Metro Vancouver has developed the Multi-Family Recycling Toolkit, Check it out here.
Excerpt from Metro Vancouver Notice:
23 April 2015
Metro Vancouver has developed the Multi-Family Recycling Toolkit, an online tool to help owners, stratas, managers and residents improve recycling in their multi-family buildings.
Apartments, condos and townhomes typically have low recycling rates. In 2013, the regional multi-family recycling rate was only 28%, compared to 60% for single-family.
“Recycling systems vary between municipalities and individual buildings, so there’s no one-size-fits-all solution,” said Malcolm Brodie, Chair of Metro Vancouver’s Zero Waste Committee. “This new Toolkit points people to the tailored resources, signage and best practices for their particular situation.”
The Multi-Family Recycling Toolkit asks users to identify their municipality, amount of units and type of collection system. It calculates an estimate for how many garbage, recyclable and food scraps bins are required and provides the appropriate downloadable handouts, posters and signage. These supporting materials account for variations in municipal recycling systems. For example, a separate stream appears for municipal programs that offer glass collection.
Next, users are presented with waste reduction resources like how to avoid unwanted newspapers and phone books, plus links to MetroVancouverRecycles.org, to recycle non-blue box items like electronics or mattresses.
Finally, the Toolkit provides building managers and motivated residents with guidance and templates they can use to build a recycling team within their complexes.
By Mike Howell, Staff writer
Wanted: Apartment and condominium dwellers who are hardcore recyclers and want to educate their fellow tenants on the need to keep their food waste out of the regular garbage.
Murray Mollard is on the hunt to find “recycling champions” as part of a project aimed at getting Vancouver apartment and condo residents to abide by what will soon be law in the region.
When 2015 rolls around, all organic material in the Lower Mainland must be diverted from the landfill. So says the Metro Vancouver regional agency, whose waste management plan was approved by the provincial government. “This is a huge behavioural shift and people aren’t used to doing this,” said Mollard the co-director of a project called “Trashtalk” that was borne out of partnership with Mount Pleasant Neighbourhood House, Gordon Neighbourhood House and the Recycling Council of British Columbia.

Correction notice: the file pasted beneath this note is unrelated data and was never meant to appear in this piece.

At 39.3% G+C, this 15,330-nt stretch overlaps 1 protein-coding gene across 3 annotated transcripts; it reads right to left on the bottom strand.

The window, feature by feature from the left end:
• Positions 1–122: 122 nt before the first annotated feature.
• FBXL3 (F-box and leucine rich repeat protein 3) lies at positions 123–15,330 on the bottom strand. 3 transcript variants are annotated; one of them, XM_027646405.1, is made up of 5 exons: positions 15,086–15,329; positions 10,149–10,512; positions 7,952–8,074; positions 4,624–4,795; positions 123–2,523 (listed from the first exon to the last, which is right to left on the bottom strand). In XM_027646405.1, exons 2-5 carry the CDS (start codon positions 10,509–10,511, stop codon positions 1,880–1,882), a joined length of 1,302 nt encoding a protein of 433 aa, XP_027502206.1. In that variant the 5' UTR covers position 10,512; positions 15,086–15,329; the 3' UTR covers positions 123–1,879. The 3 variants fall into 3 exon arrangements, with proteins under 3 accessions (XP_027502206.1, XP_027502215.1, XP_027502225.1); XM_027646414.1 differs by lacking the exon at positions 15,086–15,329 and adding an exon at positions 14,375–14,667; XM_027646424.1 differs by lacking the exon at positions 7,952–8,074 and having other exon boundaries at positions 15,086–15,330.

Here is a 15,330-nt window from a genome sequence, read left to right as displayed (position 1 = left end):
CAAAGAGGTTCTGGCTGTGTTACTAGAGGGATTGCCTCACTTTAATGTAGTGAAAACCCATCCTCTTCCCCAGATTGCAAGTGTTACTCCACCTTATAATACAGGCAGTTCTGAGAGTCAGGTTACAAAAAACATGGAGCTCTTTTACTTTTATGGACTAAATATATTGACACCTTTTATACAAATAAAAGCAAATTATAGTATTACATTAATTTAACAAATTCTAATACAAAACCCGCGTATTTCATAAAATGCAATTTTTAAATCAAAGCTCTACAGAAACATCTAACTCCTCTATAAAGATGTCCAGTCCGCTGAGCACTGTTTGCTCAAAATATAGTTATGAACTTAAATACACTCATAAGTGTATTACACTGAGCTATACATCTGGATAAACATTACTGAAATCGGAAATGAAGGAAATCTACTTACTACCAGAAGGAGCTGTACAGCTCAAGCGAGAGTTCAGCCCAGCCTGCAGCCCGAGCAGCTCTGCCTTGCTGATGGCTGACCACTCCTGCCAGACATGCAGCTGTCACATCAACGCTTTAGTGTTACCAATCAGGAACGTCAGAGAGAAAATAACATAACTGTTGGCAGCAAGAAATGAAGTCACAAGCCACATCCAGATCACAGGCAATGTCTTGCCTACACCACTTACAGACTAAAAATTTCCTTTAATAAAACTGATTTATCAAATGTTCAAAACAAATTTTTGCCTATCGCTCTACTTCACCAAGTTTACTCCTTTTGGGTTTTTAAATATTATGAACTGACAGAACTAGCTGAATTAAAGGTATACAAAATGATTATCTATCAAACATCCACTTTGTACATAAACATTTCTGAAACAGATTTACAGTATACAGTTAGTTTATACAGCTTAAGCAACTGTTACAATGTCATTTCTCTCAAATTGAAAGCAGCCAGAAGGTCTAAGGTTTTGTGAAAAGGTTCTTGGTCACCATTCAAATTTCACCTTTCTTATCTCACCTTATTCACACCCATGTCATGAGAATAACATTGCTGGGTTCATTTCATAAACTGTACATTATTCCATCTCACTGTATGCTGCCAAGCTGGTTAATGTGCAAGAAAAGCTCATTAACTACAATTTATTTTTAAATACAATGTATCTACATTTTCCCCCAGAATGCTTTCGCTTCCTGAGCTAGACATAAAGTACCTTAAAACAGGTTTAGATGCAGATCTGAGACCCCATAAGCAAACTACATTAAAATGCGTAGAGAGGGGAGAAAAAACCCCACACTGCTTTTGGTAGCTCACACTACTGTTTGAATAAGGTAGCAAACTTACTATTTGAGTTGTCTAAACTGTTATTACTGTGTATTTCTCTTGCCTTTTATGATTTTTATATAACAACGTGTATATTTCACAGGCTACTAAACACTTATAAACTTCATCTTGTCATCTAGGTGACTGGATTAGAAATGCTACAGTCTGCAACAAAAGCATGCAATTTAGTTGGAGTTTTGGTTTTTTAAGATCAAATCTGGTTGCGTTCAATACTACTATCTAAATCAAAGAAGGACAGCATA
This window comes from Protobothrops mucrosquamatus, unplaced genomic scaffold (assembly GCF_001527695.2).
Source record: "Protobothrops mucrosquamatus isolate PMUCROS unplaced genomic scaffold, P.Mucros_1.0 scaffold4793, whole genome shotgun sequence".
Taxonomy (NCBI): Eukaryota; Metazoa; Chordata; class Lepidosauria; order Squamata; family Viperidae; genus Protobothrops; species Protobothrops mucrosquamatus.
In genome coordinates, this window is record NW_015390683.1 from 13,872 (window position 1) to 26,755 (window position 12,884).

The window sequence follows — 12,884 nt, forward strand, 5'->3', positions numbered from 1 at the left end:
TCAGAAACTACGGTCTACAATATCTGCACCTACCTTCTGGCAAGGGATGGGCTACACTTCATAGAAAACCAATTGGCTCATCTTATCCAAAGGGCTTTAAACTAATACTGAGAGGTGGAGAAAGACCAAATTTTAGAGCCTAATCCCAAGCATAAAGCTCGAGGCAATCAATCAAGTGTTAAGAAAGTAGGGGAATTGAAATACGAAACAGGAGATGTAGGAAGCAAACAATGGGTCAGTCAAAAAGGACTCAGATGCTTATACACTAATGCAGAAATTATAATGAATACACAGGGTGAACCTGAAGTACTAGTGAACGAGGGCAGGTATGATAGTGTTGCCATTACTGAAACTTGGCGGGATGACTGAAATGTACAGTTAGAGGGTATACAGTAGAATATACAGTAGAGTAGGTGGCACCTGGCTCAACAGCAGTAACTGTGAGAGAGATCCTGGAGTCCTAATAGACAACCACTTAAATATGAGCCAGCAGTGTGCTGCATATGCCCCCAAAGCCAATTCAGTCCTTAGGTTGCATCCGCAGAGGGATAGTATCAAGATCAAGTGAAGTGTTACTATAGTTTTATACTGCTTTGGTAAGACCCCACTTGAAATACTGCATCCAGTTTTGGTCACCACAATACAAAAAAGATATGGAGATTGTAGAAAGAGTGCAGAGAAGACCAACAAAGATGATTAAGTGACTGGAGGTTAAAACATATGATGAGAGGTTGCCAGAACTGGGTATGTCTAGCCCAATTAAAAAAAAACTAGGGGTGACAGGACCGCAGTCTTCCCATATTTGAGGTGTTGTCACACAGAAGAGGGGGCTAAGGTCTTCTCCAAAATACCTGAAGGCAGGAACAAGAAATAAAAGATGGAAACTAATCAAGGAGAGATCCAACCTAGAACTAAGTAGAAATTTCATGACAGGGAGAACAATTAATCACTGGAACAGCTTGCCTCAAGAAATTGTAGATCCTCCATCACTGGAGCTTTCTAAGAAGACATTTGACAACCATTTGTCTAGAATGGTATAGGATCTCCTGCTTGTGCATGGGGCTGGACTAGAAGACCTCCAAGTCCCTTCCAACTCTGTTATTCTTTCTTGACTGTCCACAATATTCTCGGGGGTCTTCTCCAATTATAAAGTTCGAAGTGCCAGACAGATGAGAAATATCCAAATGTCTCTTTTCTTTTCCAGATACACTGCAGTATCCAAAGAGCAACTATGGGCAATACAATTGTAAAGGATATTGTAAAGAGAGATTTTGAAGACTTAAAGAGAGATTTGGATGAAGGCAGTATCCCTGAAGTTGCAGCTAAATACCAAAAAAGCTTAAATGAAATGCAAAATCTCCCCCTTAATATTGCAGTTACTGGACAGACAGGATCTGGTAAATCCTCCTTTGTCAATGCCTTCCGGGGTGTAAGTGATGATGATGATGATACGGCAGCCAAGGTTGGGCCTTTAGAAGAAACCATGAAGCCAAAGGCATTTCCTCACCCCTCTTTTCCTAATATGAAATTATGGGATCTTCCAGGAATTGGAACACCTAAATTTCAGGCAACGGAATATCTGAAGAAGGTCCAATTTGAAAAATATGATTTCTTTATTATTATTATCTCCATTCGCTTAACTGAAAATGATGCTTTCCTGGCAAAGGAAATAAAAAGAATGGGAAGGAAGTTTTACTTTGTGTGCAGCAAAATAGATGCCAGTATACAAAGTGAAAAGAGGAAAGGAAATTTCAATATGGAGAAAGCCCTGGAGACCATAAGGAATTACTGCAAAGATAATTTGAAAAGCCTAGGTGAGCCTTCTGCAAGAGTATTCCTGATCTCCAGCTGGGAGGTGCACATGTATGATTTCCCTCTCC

Over the past year, the city has expanded its food scraps recycling program to more than 100,000 single-family homes and duplexes. Food scraps are picked up weekly and regular garbage every other week.
But the city has yet to devise a plan to provide the same service to apartment and condo dwellers, mainly because garbage and recycling is collected by private contractors. That’s where Mollard’s group comes in as it uses $55,000 from the City of Vancouver’s “Greenest City Fund,” Vancity and TD Friends of the Environment Foundation to help implement food scrap recycling programs in condos and apartments….continued
With a prestigious grant from the Greenest City Fund and additional support from Vancity’s Community Project Grant program, the Trashtalk project enters a new phase in 2013. These funds will allow us to continue in our quest to introduce food scraps recycling programs in MURBS (multi-unit residential buildings) and allow us to offer more support to recycling champions. We are just so excited and so are our partners! For Project Directors, Murray Mollard and Cheryn Wong, the project’s focus will be on assisting recycling champions to engage their neighbours to plan and implement new recycling programs:
“The key to zero waste will depend on neighbours’ ability to really engage with each other to figure out how to best encourage all of us to change our behaviour involving our waste. Our job is to assist recycling champions in any way they need our help.”